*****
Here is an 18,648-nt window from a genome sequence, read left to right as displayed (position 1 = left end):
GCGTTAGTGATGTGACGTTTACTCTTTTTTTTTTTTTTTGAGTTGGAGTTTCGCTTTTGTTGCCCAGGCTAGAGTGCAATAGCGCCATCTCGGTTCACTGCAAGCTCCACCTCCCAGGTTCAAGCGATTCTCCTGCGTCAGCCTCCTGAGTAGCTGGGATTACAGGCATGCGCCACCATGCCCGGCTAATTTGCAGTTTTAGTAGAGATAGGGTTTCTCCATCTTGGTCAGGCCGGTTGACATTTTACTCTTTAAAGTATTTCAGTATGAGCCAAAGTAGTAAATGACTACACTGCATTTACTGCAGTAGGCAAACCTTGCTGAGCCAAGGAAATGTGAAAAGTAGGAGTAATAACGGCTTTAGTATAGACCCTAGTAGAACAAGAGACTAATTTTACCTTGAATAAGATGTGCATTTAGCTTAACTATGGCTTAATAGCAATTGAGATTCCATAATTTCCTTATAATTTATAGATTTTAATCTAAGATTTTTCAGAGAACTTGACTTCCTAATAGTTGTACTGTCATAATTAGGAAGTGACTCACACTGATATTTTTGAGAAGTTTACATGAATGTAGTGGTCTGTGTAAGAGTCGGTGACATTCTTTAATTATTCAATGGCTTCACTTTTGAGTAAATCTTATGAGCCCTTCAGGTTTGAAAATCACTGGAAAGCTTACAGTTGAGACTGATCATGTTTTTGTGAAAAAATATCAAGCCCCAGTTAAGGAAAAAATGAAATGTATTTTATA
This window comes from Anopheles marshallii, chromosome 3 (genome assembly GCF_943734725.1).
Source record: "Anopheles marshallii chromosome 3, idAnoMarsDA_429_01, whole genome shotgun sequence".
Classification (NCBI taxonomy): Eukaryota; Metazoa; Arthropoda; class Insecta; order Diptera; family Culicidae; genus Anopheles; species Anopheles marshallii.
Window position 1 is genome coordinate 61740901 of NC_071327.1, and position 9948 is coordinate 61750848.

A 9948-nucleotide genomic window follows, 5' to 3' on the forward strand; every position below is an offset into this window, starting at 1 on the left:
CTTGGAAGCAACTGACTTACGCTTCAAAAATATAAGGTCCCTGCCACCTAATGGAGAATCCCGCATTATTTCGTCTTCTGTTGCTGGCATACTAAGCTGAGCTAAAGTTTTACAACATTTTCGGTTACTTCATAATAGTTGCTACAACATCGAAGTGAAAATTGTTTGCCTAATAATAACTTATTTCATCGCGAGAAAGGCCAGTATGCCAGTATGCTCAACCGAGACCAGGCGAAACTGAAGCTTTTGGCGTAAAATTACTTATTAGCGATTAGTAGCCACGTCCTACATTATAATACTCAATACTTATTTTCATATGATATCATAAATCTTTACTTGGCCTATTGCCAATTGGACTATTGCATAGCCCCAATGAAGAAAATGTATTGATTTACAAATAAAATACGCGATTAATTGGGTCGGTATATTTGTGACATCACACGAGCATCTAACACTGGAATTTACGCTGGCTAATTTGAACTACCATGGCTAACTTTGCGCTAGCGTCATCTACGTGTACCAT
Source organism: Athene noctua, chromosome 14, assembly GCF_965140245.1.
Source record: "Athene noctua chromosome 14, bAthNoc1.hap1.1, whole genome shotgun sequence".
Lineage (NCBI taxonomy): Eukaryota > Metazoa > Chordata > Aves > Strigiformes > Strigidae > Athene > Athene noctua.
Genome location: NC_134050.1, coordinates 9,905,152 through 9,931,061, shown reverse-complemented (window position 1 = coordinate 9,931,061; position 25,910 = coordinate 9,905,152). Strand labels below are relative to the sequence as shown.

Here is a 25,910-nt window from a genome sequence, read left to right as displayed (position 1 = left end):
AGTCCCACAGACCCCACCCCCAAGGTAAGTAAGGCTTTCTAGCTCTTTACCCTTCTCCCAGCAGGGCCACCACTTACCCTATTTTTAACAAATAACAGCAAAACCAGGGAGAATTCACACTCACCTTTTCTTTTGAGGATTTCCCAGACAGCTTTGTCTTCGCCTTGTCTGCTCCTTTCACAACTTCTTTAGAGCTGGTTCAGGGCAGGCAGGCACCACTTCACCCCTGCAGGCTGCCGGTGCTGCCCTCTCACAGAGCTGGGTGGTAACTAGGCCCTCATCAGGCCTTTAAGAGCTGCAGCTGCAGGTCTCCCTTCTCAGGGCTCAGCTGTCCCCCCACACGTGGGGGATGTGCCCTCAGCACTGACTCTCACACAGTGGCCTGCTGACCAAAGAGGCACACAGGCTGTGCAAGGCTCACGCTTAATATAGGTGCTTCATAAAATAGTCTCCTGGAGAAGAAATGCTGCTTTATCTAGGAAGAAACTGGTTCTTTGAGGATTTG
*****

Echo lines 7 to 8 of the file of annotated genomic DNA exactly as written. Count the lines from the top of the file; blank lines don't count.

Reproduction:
A 9948-nucleotide genomic window follows, 5' to 3' on the forward strand; every position below is an offset into this window, starting at 1 on the left:
CTTGGAAGCAACTGACTTACGCTTCAAAAATATAAGGTCCCTGCCACCTAATGGAGAATCCCGCATTATTTCGTCTTCTGTTGCTGGCATACTAAGCTGAGCTAAAGTTTTACAACATTTTCGGTTACTTCATAATAGTTGCTACAACATCGAAGTGAAAATTGTTTGCCTAATAATAACTTATTTCATCGCGAGAAAGGCCAGTATGCCAGTATGCTCAACCGAGACCAGGCGAAACTGAAGCTTTTGGCGTAAAATTACTTATTAGCGATTAGTAGCCACGTCCTACATTATAATACTCAATACTTATTTTCATATGATATCATAAATCTTTACTTGGCCTATTGCCAATTGGACTATTGCATAGCCCCAATGAAGAAAATGTATTGATTTACAAATAAAATACGCGATTAATTGGGTCGGTATATTTGTGACATCACACGAGCATCTAACACTGGAATTTACGCTGGCTAATTTGAACTACCATGGCTAACTTTGCGCTAGCGTCATCTACGTGTACCAT